“Legionnaires’ disease can be a dangerous illness, especially in older adults who have weaker immune systems,” said IDPH Director Nirav D. Shah, M.D., J.D. “While there can be numerous causes of respiratory illness, we will continue to work with our public health partners and local healthcare providers to quickly identify residents who may have Legionnaires’ disease and get them treatment as soon as possible.”

    Again, if this cannot be transmitted person to person, then where did the 8 people reside and where did Mr. Tucker reside? Since Director Shah, M.D., J.D. admits ”Legionnaires’ disease can be a dangerous illness” then how was it determined who was tested and at any point did Dr. Shah suggest that the entire facility be tested? Doesn’t Shah have a background on investigating and managing disease outbreaks? Why wasn’t the report to IDPH on Aug 5th taken more seriously since it can be a dangerous illness? When was Director Shah (M.D.,J.D.) actually notified of this situation?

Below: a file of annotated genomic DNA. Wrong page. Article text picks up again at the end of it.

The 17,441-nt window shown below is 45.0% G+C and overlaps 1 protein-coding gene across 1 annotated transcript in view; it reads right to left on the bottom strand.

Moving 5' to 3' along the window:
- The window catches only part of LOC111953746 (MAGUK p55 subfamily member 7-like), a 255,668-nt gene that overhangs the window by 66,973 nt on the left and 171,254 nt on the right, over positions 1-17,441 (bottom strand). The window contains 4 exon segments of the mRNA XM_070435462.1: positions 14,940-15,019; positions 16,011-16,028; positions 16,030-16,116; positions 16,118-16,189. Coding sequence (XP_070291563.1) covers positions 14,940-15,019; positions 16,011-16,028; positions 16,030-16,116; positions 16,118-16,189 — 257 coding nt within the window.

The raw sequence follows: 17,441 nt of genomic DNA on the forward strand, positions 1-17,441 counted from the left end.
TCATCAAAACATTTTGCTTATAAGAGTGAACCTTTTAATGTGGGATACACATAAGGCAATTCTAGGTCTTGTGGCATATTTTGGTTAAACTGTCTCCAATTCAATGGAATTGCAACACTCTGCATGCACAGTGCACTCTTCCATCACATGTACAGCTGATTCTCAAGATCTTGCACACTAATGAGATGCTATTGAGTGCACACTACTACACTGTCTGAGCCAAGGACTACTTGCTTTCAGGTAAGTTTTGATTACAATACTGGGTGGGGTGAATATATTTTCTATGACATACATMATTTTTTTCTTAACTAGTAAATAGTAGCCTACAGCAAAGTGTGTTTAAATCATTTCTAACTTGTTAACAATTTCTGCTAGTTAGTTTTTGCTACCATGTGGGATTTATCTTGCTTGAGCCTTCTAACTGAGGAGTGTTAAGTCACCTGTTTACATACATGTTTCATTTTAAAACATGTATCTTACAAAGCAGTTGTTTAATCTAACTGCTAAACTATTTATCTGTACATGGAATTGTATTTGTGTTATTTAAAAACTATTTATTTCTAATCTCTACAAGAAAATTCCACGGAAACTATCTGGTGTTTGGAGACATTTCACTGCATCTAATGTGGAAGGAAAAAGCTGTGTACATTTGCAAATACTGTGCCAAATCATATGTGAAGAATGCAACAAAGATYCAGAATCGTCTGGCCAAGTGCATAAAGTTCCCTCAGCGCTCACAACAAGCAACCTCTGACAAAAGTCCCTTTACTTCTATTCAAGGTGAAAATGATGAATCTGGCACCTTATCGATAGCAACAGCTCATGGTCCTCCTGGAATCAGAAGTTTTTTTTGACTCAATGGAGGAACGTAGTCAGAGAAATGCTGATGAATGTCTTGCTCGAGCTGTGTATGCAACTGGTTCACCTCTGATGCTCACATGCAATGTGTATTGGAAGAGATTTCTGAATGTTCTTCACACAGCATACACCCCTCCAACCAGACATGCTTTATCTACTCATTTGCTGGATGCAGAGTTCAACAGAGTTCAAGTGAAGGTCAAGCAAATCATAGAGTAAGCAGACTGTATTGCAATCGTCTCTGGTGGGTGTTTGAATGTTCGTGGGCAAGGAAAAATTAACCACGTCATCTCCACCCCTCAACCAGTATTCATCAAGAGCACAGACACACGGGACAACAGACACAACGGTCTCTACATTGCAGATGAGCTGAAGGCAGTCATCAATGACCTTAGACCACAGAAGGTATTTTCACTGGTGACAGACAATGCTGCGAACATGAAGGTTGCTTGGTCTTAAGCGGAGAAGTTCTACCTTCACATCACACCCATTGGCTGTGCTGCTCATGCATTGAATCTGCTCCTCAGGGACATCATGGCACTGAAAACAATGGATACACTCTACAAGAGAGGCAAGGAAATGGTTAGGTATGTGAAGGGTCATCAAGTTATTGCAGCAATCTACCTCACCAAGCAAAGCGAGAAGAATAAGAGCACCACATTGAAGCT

Who notified the Governor’s office on the 24th- IDPH or IDVA? I find it hard to believe that IDVA has an outbreak at a state facility and they did not immediately notify their assigned point person in the Governor’s office.

  22. - Sugar Corn - Friday, Dec 15, 17 @ 11:46 am:

    MOe Berg, you’re suggesting Maggie Hickey is conflicted in all of her work as OEIG because Rauner supported her? That’s a major claim.

  23. - Anonymous - Friday, Dec 15, 17 @ 11:53 am:

    Yeah Jill, like that’s going to happen.

    Why don’t you spend a couple weeks living there, drinking the water, etc.? Anything stopping you?

  24. - Claude Peppers - Friday, Dec 15, 17 @ 11:55 am:

    Ask inspector general Dean Bower how something like this can be a problem.

  25. - @misterjayem - Friday, Dec 15, 17 @ 11:59 am:

    “Once you found out that legionella bacteria were around the place, wouldn’t you freak out and call a doctor every time someone sneezed.”

    The CDC currently recommends a Legionella investigation in a healthcare setting in two scenarios:

    1) If even a single case is definitely healthcare-associated, i.e. the patient had continuous exposure to the hospital or long-term care facility for the entire 10 days preceding onset, or
    2) If two or more cases are possibly linked to a facility within 12 months of each other.